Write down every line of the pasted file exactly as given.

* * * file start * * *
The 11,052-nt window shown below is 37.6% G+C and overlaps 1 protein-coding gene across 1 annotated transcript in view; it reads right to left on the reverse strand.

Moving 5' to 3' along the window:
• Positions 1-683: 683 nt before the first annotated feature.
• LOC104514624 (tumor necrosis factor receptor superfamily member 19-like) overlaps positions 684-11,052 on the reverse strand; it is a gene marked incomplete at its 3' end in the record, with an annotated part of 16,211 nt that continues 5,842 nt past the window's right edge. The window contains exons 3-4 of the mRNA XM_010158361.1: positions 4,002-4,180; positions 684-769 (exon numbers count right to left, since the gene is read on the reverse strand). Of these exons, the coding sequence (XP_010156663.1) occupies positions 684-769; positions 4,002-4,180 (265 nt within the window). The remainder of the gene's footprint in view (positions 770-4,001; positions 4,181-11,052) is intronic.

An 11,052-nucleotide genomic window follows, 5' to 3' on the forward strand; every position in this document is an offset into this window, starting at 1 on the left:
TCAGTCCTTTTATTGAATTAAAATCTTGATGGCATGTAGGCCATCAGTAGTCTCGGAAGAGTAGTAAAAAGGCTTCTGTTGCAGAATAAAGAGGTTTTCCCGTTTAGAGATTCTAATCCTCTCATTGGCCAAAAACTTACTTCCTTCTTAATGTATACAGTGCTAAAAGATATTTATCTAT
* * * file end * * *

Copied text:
The 11,052-nt window shown below is 37.6% G+C and overlaps 1 protein-coding gene across 1 annotated transcript in view; it reads right to left on the reverse strand.

Moving 5' to 3' along the window:
• Positions 1-683: 683 nt before the first annotated feature.
• LOC104514624 (tumor necrosis factor receptor superfamily member 19-like) overlaps positions 684-11,052 on the reverse strand; it is a gene marked incomplete at its 3' end in the record, with an annotated part of 16,211 nt that continues 5,842 nt past the window's right edge. The window contains exons 3-4 of the mRNA XM_010158361.1: positions 4,002-4,180; positions 684-769 (exon numbers count right to left, since the gene is read on the reverse strand). Of these exons, the coding sequence (XP_010156663.1) occupies positions 684-769; positions 4,002-4,180 (265 nt within the window). The remainder of the gene's footprint in view (positions 770-4,001; positions 4,181-11,052) is intronic.

An 11,052-nucleotide genomic window follows, 5' to 3' on the forward strand; every position in this document is an offset into this window, starting at 1 on the left:
TCAGTCCTTTTATTGAATTAAAATCTTGATGGCATGTAGGCCATCAGTAGTCTCGGAAGAGTAGTAAAAAGGCTTCTGTTGCAGAATAAAGAGGTTTTCCCGTTTAGAGATTCTAATCCTCTCATTGGCCAAAAACTTACTTCCTTCTTAATGTATACAGTGCTAAAAGATATTTATCTAT